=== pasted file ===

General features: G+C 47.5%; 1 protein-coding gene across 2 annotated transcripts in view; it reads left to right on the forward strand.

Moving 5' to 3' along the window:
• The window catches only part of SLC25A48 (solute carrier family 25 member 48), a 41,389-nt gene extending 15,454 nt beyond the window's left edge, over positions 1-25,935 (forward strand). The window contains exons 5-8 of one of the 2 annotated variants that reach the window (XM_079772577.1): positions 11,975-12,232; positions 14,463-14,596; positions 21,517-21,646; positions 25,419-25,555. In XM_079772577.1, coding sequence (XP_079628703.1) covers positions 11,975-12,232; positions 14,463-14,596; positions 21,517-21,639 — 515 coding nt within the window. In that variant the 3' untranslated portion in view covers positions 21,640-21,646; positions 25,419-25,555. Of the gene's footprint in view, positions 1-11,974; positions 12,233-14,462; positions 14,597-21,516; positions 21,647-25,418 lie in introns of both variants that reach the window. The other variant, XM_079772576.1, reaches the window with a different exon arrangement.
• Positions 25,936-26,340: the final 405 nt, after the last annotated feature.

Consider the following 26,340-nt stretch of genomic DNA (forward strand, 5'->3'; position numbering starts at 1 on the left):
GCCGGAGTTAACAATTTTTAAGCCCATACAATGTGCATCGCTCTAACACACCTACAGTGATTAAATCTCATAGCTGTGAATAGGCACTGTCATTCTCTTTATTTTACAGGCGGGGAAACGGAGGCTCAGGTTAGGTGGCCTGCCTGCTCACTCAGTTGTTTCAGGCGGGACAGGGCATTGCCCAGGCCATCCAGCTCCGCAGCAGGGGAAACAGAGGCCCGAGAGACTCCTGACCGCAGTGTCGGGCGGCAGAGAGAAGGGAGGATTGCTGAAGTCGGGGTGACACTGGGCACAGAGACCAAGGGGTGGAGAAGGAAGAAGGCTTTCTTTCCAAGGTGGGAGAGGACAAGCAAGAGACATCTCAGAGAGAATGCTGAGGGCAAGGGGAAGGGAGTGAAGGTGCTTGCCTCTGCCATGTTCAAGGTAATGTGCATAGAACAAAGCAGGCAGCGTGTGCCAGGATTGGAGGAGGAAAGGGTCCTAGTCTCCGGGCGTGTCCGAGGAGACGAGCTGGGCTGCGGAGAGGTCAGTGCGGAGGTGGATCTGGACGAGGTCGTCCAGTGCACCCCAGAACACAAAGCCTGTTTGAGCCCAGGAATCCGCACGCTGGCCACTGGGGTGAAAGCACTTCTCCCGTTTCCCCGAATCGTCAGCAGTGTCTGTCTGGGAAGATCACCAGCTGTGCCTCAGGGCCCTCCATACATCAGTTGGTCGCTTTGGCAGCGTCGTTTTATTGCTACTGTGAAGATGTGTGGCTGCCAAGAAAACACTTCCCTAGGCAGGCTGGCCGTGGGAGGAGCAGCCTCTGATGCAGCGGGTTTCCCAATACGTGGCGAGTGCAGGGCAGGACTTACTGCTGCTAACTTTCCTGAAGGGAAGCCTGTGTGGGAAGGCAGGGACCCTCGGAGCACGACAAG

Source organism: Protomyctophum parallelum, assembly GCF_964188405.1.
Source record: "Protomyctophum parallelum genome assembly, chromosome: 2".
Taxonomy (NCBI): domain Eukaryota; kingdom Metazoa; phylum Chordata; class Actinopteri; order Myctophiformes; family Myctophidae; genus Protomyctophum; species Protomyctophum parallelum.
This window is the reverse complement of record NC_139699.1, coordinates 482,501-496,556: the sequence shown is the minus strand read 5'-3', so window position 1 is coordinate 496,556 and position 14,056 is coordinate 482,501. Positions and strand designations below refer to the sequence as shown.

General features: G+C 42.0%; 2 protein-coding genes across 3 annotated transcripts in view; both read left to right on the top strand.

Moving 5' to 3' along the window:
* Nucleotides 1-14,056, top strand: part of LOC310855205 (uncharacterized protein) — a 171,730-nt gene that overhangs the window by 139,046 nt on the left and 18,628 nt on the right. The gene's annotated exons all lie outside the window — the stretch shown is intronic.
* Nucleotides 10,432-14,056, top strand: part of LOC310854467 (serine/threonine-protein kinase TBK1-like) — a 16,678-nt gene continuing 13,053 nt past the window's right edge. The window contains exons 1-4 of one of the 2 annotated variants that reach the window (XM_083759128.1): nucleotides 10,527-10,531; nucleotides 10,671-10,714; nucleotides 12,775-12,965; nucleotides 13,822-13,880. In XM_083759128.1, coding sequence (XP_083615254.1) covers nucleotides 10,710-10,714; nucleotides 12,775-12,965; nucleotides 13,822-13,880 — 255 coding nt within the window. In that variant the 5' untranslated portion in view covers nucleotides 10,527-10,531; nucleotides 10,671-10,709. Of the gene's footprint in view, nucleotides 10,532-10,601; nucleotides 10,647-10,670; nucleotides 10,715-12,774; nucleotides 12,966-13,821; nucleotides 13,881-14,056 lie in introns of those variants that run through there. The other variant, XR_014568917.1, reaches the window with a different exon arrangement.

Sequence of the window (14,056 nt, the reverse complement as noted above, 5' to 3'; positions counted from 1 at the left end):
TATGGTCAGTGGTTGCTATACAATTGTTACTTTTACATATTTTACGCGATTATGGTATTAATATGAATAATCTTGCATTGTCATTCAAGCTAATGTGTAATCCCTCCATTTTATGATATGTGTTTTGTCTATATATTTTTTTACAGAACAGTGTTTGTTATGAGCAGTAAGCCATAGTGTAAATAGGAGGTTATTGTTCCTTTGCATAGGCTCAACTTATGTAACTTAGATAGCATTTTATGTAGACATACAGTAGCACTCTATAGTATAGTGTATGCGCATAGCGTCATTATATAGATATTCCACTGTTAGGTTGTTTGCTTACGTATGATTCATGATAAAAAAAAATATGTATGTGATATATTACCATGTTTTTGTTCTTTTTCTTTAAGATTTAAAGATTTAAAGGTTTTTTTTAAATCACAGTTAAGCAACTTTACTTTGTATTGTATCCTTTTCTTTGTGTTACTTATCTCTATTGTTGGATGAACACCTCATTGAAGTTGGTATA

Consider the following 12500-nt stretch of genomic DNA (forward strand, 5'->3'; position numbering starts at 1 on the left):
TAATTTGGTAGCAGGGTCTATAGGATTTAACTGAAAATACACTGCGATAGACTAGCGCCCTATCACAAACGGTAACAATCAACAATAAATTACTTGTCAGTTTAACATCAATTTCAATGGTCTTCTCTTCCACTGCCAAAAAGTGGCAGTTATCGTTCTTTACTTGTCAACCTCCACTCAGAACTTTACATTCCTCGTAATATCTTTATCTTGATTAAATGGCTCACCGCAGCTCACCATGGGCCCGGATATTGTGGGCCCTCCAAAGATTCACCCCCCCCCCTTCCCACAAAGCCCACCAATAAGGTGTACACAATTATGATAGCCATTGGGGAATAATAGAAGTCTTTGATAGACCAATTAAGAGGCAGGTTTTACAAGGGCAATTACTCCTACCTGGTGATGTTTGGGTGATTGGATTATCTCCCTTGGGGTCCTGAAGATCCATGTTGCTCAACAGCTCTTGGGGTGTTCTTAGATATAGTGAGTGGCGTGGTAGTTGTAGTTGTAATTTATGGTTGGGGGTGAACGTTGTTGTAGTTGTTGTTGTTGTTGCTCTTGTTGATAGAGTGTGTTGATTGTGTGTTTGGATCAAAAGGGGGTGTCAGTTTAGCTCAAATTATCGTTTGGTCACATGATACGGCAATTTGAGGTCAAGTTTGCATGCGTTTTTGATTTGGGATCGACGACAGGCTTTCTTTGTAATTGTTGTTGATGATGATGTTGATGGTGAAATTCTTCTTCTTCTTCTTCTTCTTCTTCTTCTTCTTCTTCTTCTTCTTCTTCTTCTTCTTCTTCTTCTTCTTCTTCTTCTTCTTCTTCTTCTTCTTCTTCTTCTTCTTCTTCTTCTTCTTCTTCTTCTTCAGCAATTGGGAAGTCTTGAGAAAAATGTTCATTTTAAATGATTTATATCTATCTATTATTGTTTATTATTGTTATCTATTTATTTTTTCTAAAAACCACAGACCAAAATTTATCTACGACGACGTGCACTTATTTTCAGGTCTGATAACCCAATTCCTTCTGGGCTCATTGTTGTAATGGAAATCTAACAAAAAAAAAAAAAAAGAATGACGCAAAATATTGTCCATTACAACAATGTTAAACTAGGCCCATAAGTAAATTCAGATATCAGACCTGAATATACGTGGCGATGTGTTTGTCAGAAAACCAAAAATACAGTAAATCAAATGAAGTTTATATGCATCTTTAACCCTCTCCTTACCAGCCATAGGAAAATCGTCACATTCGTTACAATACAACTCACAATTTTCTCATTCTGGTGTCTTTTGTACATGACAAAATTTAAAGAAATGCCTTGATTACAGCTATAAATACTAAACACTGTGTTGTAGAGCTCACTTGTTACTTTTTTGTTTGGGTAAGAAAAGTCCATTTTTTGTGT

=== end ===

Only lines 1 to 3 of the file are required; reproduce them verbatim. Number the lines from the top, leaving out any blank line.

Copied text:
General features: G+C 47.5%; 1 protein-coding gene across 2 annotated transcripts in view; it reads left to right on the forward strand.

Moving 5' to 3' along the window:
• The window catches only part of SLC25A48 (solute carrier family 25 member 48), a 41,389-nt gene extending 15,454 nt beyond the window's left edge, over positions 1-25,935 (forward strand). The window contains exons 5-8 of one of the 2 annotated variants that reach the window (XM_079772577.1): positions 11,975-12,232; positions 14,463-14,596; positions 21,517-21,646; positions 25,419-25,555. In XM_079772577.1, coding sequence (XP_079628703.1) covers positions 11,975-12,232; positions 14,463-14,596; positions 21,517-21,639 — 515 coding nt within the window. In that variant the 3' untranslated portion in view covers positions 21,640-21,646; positions 25,419-25,555. Of the gene's footprint in view, positions 1-11,974; positions 12,233-14,462; positions 14,597-21,516; positions 21,647-25,418 lie in introns of both variants that reach the window. The other variant, XM_079772576.1, reaches the window with a different exon arrangement.